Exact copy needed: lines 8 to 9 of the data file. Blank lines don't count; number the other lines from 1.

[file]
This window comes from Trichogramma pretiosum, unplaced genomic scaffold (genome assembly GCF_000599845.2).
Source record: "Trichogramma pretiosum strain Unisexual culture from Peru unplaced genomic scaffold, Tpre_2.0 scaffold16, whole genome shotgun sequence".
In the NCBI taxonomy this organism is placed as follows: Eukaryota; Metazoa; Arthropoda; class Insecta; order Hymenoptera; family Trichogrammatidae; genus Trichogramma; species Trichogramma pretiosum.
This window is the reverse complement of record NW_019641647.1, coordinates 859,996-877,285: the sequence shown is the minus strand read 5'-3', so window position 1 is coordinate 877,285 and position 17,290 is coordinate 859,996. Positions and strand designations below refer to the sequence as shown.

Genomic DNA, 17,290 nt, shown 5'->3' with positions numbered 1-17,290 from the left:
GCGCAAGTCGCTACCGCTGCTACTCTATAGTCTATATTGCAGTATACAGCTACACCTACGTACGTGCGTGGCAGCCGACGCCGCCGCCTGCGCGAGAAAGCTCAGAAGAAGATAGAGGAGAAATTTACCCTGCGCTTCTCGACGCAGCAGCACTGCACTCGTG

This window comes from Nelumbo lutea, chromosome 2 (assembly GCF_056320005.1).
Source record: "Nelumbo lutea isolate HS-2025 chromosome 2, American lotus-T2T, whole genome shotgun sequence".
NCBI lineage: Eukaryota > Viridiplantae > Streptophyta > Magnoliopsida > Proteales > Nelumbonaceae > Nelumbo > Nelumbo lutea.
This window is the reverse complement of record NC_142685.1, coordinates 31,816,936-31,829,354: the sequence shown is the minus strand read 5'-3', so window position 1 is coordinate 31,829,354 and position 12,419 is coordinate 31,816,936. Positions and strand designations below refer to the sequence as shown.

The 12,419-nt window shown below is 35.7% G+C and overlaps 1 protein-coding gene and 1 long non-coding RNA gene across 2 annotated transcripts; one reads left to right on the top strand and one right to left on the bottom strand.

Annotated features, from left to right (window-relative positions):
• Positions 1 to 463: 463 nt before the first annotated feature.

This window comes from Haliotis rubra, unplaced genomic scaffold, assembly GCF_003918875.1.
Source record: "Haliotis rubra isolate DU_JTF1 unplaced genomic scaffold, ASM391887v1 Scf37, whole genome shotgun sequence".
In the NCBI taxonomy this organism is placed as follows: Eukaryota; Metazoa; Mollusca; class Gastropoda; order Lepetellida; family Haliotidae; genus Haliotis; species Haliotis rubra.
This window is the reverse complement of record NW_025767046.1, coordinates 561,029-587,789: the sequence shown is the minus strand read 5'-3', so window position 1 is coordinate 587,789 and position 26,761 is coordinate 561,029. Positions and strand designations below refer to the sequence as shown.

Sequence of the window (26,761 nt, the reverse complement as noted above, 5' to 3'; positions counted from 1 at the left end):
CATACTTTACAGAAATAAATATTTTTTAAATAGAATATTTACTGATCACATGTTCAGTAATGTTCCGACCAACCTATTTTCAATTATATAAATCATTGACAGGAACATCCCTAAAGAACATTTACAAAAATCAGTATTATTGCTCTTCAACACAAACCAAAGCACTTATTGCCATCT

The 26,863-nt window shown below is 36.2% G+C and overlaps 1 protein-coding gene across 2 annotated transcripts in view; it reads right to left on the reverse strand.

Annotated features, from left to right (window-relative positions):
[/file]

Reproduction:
Source record: "Nelumbo lutea isolate HS-2025 chromosome 2, American lotus-T2T, whole genome shotgun sequence".
NCBI lineage: Eukaryota > Viridiplantae > Streptophyta > Magnoliopsida > Proteales > Nelumbonaceae > Nelumbo > Nelumbo lutea.